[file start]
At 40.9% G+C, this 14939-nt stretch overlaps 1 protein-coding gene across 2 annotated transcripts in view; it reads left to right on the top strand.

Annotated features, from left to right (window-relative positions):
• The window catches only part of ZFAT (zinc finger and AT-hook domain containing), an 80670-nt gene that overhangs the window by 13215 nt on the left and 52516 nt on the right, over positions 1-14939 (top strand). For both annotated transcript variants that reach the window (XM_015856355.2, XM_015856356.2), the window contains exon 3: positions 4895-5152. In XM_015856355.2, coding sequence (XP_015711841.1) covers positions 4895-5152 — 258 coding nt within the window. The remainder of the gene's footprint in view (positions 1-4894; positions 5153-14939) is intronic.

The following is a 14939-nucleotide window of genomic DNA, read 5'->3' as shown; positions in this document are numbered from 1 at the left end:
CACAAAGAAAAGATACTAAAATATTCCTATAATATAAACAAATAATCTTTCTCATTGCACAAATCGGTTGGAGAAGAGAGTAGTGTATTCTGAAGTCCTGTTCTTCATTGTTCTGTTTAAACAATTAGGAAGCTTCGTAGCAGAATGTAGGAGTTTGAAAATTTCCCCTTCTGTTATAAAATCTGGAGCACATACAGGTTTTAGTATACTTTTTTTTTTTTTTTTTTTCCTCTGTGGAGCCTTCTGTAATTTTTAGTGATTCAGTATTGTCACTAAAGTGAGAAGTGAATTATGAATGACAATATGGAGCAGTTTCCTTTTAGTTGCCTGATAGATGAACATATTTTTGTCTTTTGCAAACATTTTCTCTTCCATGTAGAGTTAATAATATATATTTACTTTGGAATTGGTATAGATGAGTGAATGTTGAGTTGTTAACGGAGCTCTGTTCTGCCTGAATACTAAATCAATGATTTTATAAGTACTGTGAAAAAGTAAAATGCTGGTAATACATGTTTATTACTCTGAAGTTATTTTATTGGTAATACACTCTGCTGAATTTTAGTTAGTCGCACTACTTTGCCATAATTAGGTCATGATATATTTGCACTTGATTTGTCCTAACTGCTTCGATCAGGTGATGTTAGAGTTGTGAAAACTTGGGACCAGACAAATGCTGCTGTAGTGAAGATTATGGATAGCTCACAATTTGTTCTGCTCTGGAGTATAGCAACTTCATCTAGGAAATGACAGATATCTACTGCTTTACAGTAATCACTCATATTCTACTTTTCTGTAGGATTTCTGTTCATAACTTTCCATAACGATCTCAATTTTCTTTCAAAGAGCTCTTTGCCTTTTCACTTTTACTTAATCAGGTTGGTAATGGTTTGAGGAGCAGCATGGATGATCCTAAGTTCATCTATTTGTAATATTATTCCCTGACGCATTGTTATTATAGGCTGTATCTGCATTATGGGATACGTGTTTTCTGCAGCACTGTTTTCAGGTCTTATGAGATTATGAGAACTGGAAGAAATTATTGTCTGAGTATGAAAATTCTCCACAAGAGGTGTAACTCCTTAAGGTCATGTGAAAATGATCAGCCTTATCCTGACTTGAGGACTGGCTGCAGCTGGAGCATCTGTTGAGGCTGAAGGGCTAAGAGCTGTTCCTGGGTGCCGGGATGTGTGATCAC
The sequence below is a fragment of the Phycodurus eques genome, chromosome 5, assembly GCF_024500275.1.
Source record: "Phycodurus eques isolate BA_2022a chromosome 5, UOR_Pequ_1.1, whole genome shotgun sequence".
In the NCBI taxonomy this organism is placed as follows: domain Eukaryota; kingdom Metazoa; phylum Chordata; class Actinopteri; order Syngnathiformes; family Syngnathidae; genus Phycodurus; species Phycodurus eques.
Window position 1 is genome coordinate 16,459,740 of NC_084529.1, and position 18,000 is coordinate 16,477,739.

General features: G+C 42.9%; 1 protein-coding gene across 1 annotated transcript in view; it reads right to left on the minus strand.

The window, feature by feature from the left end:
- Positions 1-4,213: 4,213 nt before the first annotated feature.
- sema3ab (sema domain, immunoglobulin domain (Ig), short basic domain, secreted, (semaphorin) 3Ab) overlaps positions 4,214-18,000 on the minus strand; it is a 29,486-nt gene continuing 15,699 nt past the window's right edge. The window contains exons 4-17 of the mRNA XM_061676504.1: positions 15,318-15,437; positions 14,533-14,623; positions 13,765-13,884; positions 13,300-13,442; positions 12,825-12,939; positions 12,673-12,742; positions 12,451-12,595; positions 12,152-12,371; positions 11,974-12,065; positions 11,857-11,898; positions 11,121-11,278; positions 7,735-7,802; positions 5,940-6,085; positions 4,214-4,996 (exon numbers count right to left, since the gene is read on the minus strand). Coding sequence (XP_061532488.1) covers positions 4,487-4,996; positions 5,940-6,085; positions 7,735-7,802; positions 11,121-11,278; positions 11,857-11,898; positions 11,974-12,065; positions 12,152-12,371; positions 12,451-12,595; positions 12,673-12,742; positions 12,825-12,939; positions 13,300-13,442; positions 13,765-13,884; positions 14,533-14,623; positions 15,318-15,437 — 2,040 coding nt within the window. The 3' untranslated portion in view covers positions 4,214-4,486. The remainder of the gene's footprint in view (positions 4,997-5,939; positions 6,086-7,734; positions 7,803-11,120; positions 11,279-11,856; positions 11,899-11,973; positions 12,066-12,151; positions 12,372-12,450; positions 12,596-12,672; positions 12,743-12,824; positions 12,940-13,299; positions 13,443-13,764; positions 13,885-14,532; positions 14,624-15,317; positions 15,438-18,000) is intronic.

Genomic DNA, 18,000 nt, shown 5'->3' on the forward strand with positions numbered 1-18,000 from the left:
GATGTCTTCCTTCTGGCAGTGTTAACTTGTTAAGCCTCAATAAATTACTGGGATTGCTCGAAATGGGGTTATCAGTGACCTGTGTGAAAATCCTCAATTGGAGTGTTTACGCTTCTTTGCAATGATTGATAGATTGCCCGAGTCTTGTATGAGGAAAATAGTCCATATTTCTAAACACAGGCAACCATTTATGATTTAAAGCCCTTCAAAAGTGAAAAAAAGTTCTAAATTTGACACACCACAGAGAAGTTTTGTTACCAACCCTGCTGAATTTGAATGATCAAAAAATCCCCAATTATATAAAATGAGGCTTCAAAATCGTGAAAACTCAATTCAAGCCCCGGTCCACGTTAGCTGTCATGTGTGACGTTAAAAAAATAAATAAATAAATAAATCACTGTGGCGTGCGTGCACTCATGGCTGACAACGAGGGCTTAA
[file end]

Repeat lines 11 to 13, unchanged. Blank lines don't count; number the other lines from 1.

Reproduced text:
The window, feature by feature from the left end:
- Positions 1-4,213: 4,213 nt before the first annotated feature.
- sema3ab (sema domain, immunoglobulin domain (Ig), short basic domain, secreted, (semaphorin) 3Ab) overlaps positions 4,214-18,000 on the minus strand; it is a 29,486-nt gene continuing 15,699 nt past the window's right edge. The window contains exons 4-17 of the mRNA XM_061676504.1: positions 15,318-15,437; positions 14,533-14,623; positions 13,765-13,884; positions 13,300-13,442; positions 12,825-12,939; positions 12,673-12,742; positions 12,451-12,595; positions 12,152-12,371; positions 11,974-12,065; positions 11,857-11,898; positions 11,121-11,278; positions 7,735-7,802; positions 5,940-6,085; positions 4,214-4,996 (exon numbers count right to left, since the gene is read on the minus strand). Coding sequence (XP_061532488.1) covers positions 4,487-4,996; positions 5,940-6,085; positions 7,735-7,802; positions 11,121-11,278; positions 11,857-11,898; positions 11,974-12,065; positions 12,152-12,371; positions 12,451-12,595; positions 12,673-12,742; positions 12,825-12,939; positions 13,300-13,442; positions 13,765-13,884; positions 14,533-14,623; positions 15,318-15,437 — 2,040 coding nt within the window. The 3' untranslated portion in view covers positions 4,214-4,486. The remainder of the gene's footprint in view (positions 4,997-5,939; positions 6,086-7,734; positions 7,803-11,120; positions 11,279-11,856; positions 11,899-11,973; positions 12,066-12,151; positions 12,372-12,450; positions 12,596-12,672; positions 12,743-12,824; positions 12,940-13,299; positions 13,443-13,764; positions 13,885-14,532; positions 14,624-15,317; positions 15,438-18,000) is intronic.